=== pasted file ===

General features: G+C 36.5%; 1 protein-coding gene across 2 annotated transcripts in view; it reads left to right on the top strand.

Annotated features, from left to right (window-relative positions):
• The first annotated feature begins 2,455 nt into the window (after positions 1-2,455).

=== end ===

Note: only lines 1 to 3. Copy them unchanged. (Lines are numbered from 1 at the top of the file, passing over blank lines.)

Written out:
General features: G+C 36.5%; 1 protein-coding gene across 2 annotated transcripts in view; it reads left to right on the top strand.

Annotated features, from left to right (window-relative positions):
• The first annotated feature begins 2,455 nt into the window (after positions 1-2,455).